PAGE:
Submitting a patch
The contents of your patch
You should make sure you use different repo branches for your patch, to ensure you don’t have an unneeded dependency on another patch. Use repo start for every new changeset you make, and repo checkout to switch between your changes. For more on repo and git see Using repo and git
Your code should contain only the required changes to make your feature work. You should remove all unneeded comments (debug, commented code) and code (unneeded debug Log commands, etc).
Make sure your code style sticks to the Android Guidelines, and that you don’t have trailing spaces (spaces at the end of a line).
Commits that are work-in-progress may bypass the above paragraph, but must be clearly marked with a [WIP] tag at the very beginning of the commit message. This way, they won’t be auto-tested by our verification bot, and testers will know your patch isn’t ready for prime time yet.
Formatting your commit message
The first line of your commit message should be a swift summary of your change, that should make your patch recognizable easily on Gerrit’s patch list.
- surfaceflinger: Add compatibility support for MTK
- liblights: Fix keys not lighting up on i9300
- telephony: Enhance the way CDMA is operated
- MTK support
- Add class1, class2, backwards compatibility, support layer and gralloc changes to make MTK chipsets (6589, 6582) working with Android 4.3
The following lines should contain a deeper explanation of what your commit changes (e.g. with answers to ‘why’ and ‘how’ your patch). Indicating changes between different Patch Sets might be a good idea. It is possible however to give details in the comments section instead.
Cherry-picks from other sources
In case you’re cherry-picking a patch from a trustable upstream (the Linux kernel, the AOSP), you should not change the commit message, so that we can recognize upstream patches more easily, and keep history clean. Comments should be done in the Gerrit ticket’s comment section, not in the commit message.
In addition, preserve authorship of your cherry-pick, do not change the authorship to yourself. Authorship should automatically be preserved if you perform a 'git cherry-pick' or use 'git am' to apply a git-formatted patch.
In some cases, one feature might affect multiple projects (repositories) at once, in a way that you need to upload multiple Gerrit review tickets. In such case, your changes should follow the following naming convention:
[1/2] xxx: yyyyyyyyyyyyyyyyy
[2/2] xxx: yyyyyyyyyyyyyyyyy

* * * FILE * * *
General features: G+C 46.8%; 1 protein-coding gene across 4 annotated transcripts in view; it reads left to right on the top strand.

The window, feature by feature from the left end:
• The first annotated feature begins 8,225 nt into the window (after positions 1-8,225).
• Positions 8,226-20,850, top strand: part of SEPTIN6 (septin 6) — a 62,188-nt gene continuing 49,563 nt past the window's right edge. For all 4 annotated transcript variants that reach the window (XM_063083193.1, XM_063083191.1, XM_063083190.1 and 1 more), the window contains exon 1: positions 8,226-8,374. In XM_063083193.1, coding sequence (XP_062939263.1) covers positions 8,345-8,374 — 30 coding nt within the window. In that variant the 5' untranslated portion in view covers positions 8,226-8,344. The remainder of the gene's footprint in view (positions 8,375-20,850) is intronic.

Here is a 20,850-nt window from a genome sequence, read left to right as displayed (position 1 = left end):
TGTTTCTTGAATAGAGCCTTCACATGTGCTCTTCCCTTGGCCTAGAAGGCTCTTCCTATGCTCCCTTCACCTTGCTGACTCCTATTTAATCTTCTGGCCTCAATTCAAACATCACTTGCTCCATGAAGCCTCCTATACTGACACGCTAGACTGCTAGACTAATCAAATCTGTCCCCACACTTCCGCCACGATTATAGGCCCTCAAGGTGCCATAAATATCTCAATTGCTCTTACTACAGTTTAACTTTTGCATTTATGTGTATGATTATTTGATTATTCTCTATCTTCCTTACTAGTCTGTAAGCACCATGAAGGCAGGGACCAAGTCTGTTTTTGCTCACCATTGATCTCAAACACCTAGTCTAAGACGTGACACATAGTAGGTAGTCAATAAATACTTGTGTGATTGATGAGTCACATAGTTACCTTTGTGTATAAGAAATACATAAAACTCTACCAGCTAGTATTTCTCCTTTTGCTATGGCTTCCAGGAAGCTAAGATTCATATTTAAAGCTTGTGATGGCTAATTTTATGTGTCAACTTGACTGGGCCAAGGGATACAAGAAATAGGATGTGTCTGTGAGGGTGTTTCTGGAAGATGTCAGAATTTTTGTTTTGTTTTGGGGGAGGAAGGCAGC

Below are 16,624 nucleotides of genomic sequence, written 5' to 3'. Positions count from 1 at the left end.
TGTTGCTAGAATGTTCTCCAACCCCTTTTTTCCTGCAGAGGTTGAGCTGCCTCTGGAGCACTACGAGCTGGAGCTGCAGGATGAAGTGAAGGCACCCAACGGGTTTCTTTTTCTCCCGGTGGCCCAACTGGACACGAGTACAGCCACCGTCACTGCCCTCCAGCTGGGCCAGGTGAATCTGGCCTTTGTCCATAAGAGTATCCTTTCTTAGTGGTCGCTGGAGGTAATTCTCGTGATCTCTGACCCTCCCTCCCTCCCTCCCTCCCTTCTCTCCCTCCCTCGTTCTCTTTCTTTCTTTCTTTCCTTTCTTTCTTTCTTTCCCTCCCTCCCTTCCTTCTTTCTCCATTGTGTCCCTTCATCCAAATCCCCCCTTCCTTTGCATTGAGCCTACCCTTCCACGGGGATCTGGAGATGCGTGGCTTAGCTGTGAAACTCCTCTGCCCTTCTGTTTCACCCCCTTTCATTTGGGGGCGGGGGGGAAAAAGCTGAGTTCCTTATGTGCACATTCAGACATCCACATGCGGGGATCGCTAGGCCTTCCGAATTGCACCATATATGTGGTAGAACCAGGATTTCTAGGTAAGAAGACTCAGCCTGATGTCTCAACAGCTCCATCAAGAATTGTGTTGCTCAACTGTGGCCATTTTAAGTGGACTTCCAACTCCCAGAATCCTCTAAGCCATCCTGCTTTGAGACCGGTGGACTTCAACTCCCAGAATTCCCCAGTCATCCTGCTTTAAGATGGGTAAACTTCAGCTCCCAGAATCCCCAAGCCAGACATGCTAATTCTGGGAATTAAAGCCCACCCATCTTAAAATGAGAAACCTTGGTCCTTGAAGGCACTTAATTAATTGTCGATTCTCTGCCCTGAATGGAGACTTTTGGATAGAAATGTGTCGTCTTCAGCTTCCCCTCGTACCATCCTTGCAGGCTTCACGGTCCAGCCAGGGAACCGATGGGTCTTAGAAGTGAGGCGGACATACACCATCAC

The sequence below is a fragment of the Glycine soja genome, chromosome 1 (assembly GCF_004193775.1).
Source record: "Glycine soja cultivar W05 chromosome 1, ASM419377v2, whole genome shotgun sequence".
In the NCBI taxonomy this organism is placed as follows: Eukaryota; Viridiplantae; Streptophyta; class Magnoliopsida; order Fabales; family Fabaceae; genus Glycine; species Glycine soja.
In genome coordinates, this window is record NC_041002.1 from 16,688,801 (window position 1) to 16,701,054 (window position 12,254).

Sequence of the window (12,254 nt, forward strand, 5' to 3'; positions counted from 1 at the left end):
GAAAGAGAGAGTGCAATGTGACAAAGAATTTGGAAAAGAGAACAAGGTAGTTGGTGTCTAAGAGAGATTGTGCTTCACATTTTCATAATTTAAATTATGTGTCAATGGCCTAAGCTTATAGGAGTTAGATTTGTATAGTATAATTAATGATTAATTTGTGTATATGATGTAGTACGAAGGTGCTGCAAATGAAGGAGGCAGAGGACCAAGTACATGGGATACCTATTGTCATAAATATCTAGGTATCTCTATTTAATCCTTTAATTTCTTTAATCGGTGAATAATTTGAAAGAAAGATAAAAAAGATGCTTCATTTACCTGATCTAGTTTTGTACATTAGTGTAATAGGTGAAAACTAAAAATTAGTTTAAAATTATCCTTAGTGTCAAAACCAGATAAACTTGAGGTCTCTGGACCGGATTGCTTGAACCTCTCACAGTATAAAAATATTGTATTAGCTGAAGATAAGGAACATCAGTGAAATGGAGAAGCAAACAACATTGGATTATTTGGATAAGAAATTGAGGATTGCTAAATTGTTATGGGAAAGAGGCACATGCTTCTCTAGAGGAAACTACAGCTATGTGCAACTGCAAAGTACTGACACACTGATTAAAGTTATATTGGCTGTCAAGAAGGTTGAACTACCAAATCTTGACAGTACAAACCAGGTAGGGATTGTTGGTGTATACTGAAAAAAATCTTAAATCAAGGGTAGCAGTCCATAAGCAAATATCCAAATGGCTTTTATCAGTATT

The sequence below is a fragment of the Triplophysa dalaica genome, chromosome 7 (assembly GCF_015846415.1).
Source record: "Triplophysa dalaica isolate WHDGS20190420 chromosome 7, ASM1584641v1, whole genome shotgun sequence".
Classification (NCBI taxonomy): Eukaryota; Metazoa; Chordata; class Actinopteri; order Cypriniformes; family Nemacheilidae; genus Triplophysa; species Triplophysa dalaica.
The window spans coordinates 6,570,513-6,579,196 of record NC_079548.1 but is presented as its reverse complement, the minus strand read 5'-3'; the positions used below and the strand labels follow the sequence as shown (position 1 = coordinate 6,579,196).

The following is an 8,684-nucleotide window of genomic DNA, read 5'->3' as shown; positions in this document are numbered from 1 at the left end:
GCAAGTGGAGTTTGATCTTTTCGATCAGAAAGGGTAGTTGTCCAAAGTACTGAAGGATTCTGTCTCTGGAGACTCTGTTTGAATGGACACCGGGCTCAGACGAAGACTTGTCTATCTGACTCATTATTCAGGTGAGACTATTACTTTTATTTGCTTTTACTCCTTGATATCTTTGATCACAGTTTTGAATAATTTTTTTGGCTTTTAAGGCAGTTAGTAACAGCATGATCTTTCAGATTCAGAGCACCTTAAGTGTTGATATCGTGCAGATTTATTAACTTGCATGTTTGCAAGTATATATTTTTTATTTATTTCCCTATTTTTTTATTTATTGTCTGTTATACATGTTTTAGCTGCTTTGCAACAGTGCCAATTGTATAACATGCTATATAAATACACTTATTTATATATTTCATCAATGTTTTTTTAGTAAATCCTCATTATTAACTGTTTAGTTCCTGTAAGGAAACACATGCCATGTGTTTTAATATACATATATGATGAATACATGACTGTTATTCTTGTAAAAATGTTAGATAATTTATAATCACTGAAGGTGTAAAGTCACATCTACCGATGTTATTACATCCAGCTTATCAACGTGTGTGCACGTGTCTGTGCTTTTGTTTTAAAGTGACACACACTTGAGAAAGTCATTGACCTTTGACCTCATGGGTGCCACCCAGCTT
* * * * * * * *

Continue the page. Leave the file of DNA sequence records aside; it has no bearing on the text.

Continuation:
As we have an automated system testing patches, you must follow that naming convention properly, and affect the same topic name to the patches going together:
Getting Your Patch Validated
Our review process is totally open, but a few conditions may apply. In order to get your patch approved, you must ensure that:
- Your patch builds with a clean tree (and the dependencies, if any)
- Your patch follows all of the above rules
- Your patch isn’t against the laws (e.g. confidential material)
- Your patch isn’t a troll, and has an actual reason to exist
All users on Gerrit are then able to +1, or -1 your patch. In case your patch introduce a big change, if you need UI/UX/Concept feedback, we encourage you to open a ticket on Omni’s JIRA, http://jira.omnirom.org/ in the UI Review or Concept Review projects.
Signaling your patch is ready for review
In order to signal to potential reviewers that your patch is ready for review, you need to do a review of your own change and set it “Code-Review: +1”. This tells potential reviewers that the author has deemed it ready to be reviewed and allows changes to stay on gerrit while they are refined. Similarly, if you feel your patch isn’t ready, setting Code-Review to -1 immediately tells people to not bother looking at it yet.
Once the patch is signaled ready for review, it will be automatically tested by the Omni Build Verifier, which will give a Verify: +1 or -1 depending on whether your changes build successfully. Also add your patch details to http://docs.omnirom.org/Gerrit_todo
Override of the open review process
There might be cases where an open review process can go wrong, or must be bypassed for a few reasons. Patches will be rejected or put on hold if:
- They introduce an obvious security hole
- They are trolls
- They don’t follow these guidelines and the previous rules
- They cause a massive amount of discussion between users (in this case, the discussion will be put down in another place where it can be discussed more easily).
Patches can be submitted without prior deep review if:
- They fix an important system-wide security hole
- They fix a valid legal issue (e.g. licensing)
- They fix an important system bug, or build breakage.